“Children between the ages of six and nine should get a considerable knowledge of the Bible text. By nine they should have read the simple (and suitable) narrative portions of the Old Testament, and, say, two of the gospels.”
-Charlotte Mason 1:248
“In the Bible are the words of life and salvation.”
-Brigham Young, JD 13:214
Charlotte Mason thought that Bible studies were fundamental to everything else a student was taught. Her students read the words straight from the scriptures—no language was simplified, or as she put it, “turned into the slipshod English we prefer to offer them.” She utilized narration, memorization, art from the great masters, and repetition to help students form a relationship with the Bible. The Old Testament and New Testament were treated differently. Narrative (story) portions of the Old Testament were read to the children (even when children could read for themselves). The New Testament was read chapter by chapter (and by the children when they could read them beautifully), but only Matthew, Mark, and Luke were read during Forms I and II (ages 6-12). Parents were to read commentaries so they could facilitate a discussion after the reading.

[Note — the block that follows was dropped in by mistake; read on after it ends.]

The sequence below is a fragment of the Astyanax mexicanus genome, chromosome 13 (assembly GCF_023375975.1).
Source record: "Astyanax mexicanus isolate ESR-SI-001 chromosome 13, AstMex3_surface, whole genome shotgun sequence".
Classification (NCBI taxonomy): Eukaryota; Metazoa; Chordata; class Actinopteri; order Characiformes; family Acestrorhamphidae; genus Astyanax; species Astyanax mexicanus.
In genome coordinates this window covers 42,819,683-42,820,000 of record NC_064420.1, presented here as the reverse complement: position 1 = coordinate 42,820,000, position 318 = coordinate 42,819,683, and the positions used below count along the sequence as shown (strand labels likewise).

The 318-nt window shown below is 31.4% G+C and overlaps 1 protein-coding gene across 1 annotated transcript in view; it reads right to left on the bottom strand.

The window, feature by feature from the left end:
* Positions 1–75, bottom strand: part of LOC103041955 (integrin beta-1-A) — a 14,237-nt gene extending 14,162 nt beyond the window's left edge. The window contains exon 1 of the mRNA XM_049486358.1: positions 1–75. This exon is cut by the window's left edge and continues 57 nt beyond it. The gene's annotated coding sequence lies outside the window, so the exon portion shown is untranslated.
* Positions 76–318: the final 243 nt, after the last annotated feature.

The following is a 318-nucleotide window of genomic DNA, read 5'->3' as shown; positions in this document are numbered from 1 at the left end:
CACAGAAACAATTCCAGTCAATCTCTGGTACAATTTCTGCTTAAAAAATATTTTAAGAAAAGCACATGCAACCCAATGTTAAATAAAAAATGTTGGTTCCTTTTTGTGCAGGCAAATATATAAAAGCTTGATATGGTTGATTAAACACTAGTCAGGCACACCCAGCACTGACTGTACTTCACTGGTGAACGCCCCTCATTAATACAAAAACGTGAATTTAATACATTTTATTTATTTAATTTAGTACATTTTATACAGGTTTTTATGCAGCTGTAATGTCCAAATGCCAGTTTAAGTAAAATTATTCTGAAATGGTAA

A discussion of Miss Mason’s methods for the older ages is coming soon.
List of some narrative passages in the Bible (from AmblesideOnline)
Bible art websites: